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John Lounsbury

 
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  • Natural Gas & Wind Power - The Pickens Plan [View article]
    Good comments for the most part.

    A few notes:
    (1) Pickens has said his plan is a 10-20 year stop gap until additional new energy technolgies are developed.
    (2) One of the individual wind plays not mentioned in the article is Vestas Wind Systems AS (VWDRY.PK) which I own.
    (3) A key element for electricity generation by variable sources such as wind and solar is electrical energy storage. Batteries and capacitors are an area that need a lot of R&D work. This area is also critical for the eventual ubiquitousness of plug-in electric cars.
    (4) As mentioned in the article and by several comments, energy is the largest economic challenge facing the U.S., larger than the size of the credit crisis, national debt and unfunded liabilities for Social Security/Medicare/Medi... combined.
    (5) New energy is also the great economic opportunity of the 21st century. It can have an impact equal to (or greater than) the railroad/industrial revolution of the 19th century and the internal combustion engine/petroleum driver of the 20th century.
    Aug 15 09:26 AM | Likes Like |Link to Comment
  • Solar ETFs Will Follow the Sun [View article]
    Some good pieces of information but why the title? Is the sun rising or setting? I like the dawn of a new day but what if the sun is fading into the western horizon?
    Aug 15 08:53 AM | Likes Like |Link to Comment
  • The Great Consumer Crash of 2009 [View article]
    An outstanding article and exceptionally good (for the most part) comments. I liken our recent history to musical chairs. In the current situation, though, when the music stopped (for the last time?) we have discovered that many chairs have been removed, not the usual one chair. Continuing the analogy, many will have to stand for a while but they will not die. They will stand, do their best and perhaps be wiser when they find chairs again in the future.
    Aug 14 05:30 PM | Likes Like |Link to Comment
  • How Low Can Oil Go? [View article]
    Perhaps the 500 years of oil assumes a much lower consumption rate as energy produced by nuclear, clean coal, solar, wind, tidal and geothermal take over most of the energy needs.

    Otherwise, guys, you have a leg that is much longer than this morning.
    Aug 13 03:19 PM | Likes Like |Link to Comment
  • LDK Solar: A Spark of Light [View article]
    I have been long LDK for almost 1 year and have made a bundle with short hedge positions against the box (2 shares short for every share owned) on several occasions. I most recently closed a short position on Aug. 6 @ 33 for a $2.47 profit per share and remain long only as of today. My long position was acquired with an average cost of just under $33 per share so my potential long term gain is on $6 and change as of today. However, my short positions have produced total returns of more than $72 per share and I have twice written covered calls for a total return of $21.50 per share.

    Needless to say, I love this stock because of the spectacular trading profits. However, I calcuate fair value today between $35 and $58 per share, depending on the estimated five year earnings growth used in the calculation and on the assumed value for Beta going forward (it's very high right now). This is very attractive compared to the very over-valued prices currently on most solar stocks. Ultimately, I expect more long term gains from LDK than short term trading returns.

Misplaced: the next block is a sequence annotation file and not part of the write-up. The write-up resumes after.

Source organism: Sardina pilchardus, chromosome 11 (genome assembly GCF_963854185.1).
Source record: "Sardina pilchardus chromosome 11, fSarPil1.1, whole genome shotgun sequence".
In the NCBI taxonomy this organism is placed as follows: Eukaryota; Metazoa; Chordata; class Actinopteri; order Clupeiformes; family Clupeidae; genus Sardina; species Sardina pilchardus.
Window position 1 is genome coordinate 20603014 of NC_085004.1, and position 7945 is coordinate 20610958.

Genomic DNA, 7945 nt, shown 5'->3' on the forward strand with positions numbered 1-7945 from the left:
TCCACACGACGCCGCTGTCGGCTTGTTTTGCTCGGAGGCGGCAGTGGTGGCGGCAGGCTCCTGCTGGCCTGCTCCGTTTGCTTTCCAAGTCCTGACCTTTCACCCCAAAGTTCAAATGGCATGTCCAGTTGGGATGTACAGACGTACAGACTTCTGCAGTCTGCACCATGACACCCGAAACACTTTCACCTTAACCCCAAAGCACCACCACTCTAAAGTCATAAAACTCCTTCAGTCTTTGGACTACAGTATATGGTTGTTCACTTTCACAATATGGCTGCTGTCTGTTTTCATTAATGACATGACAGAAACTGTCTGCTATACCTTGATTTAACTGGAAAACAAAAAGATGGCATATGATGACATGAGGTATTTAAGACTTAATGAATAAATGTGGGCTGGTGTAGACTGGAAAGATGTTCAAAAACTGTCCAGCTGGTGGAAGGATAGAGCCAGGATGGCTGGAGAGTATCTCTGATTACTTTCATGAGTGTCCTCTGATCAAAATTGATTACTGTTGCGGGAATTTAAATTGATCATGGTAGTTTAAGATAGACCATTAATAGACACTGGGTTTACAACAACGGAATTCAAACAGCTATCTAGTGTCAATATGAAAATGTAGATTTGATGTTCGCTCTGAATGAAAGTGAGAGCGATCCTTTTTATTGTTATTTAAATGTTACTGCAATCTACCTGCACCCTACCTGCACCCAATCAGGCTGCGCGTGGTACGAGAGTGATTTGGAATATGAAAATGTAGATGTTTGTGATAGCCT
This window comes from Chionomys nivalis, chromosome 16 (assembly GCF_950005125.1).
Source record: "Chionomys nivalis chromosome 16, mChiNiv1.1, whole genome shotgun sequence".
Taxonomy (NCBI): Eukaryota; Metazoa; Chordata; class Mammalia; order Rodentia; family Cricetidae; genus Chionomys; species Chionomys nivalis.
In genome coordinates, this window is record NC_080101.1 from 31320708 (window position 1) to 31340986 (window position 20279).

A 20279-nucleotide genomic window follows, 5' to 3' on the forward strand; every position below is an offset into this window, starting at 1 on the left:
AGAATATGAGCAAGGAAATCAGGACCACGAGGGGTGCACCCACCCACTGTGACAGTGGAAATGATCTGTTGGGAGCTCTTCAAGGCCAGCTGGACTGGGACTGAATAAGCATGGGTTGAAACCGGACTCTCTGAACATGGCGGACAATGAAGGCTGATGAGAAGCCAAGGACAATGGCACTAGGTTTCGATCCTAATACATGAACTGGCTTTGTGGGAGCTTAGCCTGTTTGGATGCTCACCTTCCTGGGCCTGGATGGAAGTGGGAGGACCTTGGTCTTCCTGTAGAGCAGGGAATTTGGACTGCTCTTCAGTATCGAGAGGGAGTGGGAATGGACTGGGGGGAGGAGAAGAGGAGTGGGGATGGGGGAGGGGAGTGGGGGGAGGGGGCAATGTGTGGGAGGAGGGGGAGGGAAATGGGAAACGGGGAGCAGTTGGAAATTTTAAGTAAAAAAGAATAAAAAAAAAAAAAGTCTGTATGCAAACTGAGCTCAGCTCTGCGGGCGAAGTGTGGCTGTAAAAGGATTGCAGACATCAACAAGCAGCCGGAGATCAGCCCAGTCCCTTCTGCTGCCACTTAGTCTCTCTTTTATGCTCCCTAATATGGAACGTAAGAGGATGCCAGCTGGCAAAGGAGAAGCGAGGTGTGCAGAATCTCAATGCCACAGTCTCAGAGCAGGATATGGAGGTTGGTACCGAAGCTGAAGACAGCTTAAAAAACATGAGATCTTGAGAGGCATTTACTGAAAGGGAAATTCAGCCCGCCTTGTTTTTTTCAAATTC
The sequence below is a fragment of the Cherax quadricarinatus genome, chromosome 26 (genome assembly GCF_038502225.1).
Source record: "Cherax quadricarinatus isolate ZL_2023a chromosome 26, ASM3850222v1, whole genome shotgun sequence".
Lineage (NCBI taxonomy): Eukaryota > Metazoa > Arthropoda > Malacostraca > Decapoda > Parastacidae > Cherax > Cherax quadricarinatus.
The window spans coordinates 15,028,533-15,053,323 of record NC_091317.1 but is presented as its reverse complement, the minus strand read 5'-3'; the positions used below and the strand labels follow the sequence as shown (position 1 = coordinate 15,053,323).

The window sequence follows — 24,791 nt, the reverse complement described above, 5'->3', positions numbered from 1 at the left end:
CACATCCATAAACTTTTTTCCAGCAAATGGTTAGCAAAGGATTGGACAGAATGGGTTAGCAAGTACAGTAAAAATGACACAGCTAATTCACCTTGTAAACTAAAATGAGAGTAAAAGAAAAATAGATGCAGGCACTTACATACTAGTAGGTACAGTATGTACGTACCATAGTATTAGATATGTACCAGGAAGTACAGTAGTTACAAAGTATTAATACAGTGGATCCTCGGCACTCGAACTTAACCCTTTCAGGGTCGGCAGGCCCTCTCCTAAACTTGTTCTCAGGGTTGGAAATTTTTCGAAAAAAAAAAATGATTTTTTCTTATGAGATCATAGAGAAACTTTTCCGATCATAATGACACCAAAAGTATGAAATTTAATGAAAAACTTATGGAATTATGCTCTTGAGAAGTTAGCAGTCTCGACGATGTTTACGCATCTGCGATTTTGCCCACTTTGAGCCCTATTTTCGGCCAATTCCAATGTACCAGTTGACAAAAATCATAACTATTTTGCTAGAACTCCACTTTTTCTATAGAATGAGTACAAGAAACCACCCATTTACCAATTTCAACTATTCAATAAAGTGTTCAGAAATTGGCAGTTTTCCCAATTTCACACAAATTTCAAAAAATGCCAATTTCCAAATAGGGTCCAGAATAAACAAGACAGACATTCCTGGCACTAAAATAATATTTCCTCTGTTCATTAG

Using the high end of my fair value range, the fair value price for LDK in five years is approximately $260.
    Aug 13 02:42 PM | Likes Like |Link to Comment
  • Bull or Bear? Let History Be the Guide [View article]
    Craig74 - - -

    Great comments. I agree that opportunity abounds PROVIDED that the U.S. economy responds properly to the challenges. First among these is an energy revolution which dwarfs all other economic issues. I wrote a previous article discussing this.

    The rising consumer class in Asia may or may not produce significant benefit to the U.S. market. Yes, multinationals such as McDonalds, for example, may participate. However, Asian firms may get much more of the growth than U.S. corporations. The BRIC markets may far outperform the U.S. stock market.

    I am reminded that in the 1980's Japan was deemed destined to rule the world, just as China is now. The difference now is that the demographics of China are much different than those of Japan and a similar fate for the Chinese economy (compared to Japan of the past 20 years) is not likely.

    Going back to the 1900-1950 era, that was a period of dramatic manufacturing (and research and development) growth, led by the U.S. With the exception of opportunity in the coming energy revolution, the U.S. does not have the same scenario available for the first half of the 21st century. If there is to be a similar economic performance, it will be led by China and India.

    Finally, one recipe for having U.S. stock markets in the first half of the 21st century revert to a form similar to the first half of the 20th century is: (1) keep buying energy from abroad; (2) keep trying to get rich by buying and selling houses to each other; (3) depend on financial services to be a growth engine to the exclusion of production of goods; (4) allow medical services to continue at a level of 16% of GDP (I believe that is where it is now).

    Others might add some more ingredients to the recipe, but my list is a decent start.
    Aug 13 02:18 PM | 3 Likes Like |Link to Comment
  • Is Value Dead? [View article]